Transmission of HBV raises issues about staff
Transmission of HBV raises issues about staff
CDC updates guidelines for facilities
By Gary Evans, Executive Editor of Hospital Infection Control
A recently reported case of hepatitis B virus transmission from a chronically infected surgeon to as many as eight patients underscores the need for providers to know their HBV status and seek the counsel of an expert review panel if they perform invasive or so called “exposure-prone” procedures, public health officials emphasize.
“Hospitals can try, but the obligation really is on the healthcare providers who are doing the work,” says David Henderson, MD, hospital epidemiologist at the National Institutes of Health Clinical Center in Bethesda, MD. “This is one of those unfortunate circumstances where he may not have thought of [his HBV status], but he should have thought of it. It is the responsibility of the healthcare provider, especially those that are doing these kinds of procedures.”
A leading expert on the issue of provider-to-patient infections, Henderson wrote an accompanying editorial commentary to the case report, which does not disclose the location of incident or the identity of the surgeon.1,2 The case has several unusual features, including the fact that the surgeon had asymptomatic chronic HBV infection acquired at birth in a country with high endemic levels of HBV.
In light of the case and increasing reports of endemic HBV infections in foreign medical and dental students from Asia and other areas, the Centers for Disease Control and Prevention (CDC) has issued new guidelines on the issue.3 The CDC guidelines also emphasize that medical providers have a professional and ethical obligation to know their HBV status, to protect patients and because circulating HBV can be reduced dramatically by current therapies.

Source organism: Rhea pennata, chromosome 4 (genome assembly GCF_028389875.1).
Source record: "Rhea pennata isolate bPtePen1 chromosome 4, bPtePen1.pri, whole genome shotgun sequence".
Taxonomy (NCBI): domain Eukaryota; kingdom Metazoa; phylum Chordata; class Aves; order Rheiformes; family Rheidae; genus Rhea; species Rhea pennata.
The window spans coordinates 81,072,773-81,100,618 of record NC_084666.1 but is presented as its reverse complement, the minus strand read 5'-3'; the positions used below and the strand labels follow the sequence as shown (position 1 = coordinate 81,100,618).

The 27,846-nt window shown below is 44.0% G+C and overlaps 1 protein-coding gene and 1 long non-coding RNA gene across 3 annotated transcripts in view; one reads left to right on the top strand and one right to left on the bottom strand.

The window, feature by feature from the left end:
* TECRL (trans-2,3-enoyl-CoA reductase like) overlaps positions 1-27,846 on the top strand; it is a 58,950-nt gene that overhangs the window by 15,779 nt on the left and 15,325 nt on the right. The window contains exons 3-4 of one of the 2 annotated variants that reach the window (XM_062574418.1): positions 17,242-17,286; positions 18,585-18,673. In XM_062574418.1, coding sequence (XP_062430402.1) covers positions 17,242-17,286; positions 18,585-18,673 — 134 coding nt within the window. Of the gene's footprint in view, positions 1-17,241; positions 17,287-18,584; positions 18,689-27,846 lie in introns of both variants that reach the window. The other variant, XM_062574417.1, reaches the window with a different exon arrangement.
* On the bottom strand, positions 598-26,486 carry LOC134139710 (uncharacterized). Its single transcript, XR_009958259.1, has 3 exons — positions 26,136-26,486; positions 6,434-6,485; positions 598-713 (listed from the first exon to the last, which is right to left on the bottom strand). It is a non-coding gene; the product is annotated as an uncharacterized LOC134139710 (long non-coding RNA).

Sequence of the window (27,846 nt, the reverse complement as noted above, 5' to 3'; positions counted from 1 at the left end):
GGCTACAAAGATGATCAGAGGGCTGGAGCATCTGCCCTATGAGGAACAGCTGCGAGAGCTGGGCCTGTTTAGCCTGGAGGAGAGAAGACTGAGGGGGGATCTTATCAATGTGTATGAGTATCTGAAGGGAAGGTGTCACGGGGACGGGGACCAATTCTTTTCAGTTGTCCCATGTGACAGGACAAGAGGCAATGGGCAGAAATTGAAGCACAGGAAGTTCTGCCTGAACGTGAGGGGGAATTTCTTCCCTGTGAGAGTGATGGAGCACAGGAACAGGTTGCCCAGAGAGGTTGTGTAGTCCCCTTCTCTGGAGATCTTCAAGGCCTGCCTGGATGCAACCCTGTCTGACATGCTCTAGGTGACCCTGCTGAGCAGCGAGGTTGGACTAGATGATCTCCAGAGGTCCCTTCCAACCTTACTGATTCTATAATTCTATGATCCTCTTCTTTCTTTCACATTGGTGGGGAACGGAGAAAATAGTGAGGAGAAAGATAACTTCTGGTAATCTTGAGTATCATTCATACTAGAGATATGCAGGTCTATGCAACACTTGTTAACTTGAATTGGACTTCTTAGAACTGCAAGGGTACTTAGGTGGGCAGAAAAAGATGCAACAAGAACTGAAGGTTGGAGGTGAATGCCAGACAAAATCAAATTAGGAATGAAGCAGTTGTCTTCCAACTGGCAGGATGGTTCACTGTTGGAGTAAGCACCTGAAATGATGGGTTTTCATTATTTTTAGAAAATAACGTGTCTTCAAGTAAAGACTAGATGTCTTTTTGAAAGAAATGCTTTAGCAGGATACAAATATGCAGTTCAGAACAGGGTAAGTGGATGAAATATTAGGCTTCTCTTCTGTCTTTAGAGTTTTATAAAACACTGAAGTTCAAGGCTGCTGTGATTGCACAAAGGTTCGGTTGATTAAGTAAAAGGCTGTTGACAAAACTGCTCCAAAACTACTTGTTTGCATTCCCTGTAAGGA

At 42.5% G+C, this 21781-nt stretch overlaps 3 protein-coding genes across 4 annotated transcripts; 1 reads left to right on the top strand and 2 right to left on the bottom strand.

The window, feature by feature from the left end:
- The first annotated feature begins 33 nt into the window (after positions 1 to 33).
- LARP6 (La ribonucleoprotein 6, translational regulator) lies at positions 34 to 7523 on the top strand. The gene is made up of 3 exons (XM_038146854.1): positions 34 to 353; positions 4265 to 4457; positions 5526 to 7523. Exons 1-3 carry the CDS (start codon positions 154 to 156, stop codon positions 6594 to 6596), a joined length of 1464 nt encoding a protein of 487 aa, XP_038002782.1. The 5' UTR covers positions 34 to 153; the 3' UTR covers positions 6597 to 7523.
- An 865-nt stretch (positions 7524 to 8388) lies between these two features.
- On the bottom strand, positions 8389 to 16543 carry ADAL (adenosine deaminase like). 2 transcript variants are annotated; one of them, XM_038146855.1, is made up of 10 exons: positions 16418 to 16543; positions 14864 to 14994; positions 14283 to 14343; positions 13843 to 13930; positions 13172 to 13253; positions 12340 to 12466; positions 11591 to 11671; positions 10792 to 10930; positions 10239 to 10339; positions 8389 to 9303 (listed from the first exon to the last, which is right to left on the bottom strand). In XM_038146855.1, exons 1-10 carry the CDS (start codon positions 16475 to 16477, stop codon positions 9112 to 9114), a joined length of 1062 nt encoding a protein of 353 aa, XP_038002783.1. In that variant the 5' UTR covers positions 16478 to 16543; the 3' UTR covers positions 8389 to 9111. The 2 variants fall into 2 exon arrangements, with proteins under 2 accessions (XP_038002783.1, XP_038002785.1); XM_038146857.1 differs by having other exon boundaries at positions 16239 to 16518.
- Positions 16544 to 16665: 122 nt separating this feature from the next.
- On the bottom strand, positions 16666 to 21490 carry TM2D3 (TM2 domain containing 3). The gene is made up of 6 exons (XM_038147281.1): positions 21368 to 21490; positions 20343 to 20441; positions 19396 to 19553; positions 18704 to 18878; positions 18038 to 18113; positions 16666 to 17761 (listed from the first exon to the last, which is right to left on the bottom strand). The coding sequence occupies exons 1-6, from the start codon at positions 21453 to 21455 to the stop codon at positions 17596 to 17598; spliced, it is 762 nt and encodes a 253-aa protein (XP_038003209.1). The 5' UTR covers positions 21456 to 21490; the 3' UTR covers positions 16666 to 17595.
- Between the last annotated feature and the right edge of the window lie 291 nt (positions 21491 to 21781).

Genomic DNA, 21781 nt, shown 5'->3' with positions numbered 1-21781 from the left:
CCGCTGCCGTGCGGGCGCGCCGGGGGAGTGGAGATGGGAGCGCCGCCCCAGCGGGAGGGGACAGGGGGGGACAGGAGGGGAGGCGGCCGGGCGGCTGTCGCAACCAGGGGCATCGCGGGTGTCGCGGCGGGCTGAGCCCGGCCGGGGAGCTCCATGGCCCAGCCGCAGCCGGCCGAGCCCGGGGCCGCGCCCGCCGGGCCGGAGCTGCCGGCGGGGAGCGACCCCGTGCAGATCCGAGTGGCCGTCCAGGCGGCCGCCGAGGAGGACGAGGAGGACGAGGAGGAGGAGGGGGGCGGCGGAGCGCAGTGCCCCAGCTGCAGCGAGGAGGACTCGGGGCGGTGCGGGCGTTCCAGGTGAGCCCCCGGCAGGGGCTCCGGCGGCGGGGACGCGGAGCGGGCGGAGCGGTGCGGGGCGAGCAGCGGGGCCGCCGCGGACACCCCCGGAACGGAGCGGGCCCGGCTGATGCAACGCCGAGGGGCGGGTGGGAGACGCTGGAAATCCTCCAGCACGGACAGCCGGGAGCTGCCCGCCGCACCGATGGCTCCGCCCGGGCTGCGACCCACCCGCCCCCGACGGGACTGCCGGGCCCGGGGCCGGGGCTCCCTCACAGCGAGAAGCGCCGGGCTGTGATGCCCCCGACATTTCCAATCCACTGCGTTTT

“Responsible medical professionals of any ilk should know their hepatitis B status, but you have a particular responsibility if you are a surgeon or an oral surgeon,” says Scott Holmberg, MD, chief of epidemiology and surveillance at the CDC’s viral hepatitis branch. “If they are infected and they have a high viral load, we think that should be managed and they can get treatment to get that viral load down.”
The surgeon in this case had an extremely high viral load, with an HBV DNA concentration of >17.9 million IU/mL. However, that was not known until a workup investigation began following a needlestick injury to the surgeon. The injury occurred when a needle, passed by an assisting surgeon during suturing, punctured the surgeon’s index finger. The surgeon immediately reported the incident to occupational health for evaluation as the assisting surgeon completed the operation. The occupational health evaluation concluded that there was no suggestion of surgeon-to-patient exposure during the event. However, as the subsequent investigation revealed the high titer of HBV in his blood, the surgeon was ordered to halt his orthopedic practice, which mainly consisted of knee and hip replacements. The surgeon was not aware of any risk factors for HBV infection and did not recall any prior instances of needlestick injury during his career, the investigators reported.
A retrospective cohort study of all patients who underwent surgery by the surgeon was conducted. A total of 232 (70.7%) of potentially exposed patients consented to testing. Of those, two were found to have acute infection, and six had “possible transmission — evidence of past exposure without risk factors,” investigators reported. Genome sequence analysis of HBV DNA from the infected surgeon and patients with acute infection revealed genetically related virus (>99.9% nucleotide identity). (For information on lack of follow-up to HBV vaccine status, see story, this page.)
Transmission route a mystery
Ultimately no clear method of transmission could be determined, which led investigators to theorize “that unknown or microperforation of the glove might have occurred.”
Glove microperforation has been shown to occur with a high frequency. Bacterial transmission through microperforations has been estimated to occur at a rate of 5%; however, the rate of viral transmission is unknown. In addition to microperforation, glove laceration during arthroscopic shoulder surgery occurs in 51% of outer gloves and 17% of inner gloves,” according to studies cited by the investigators.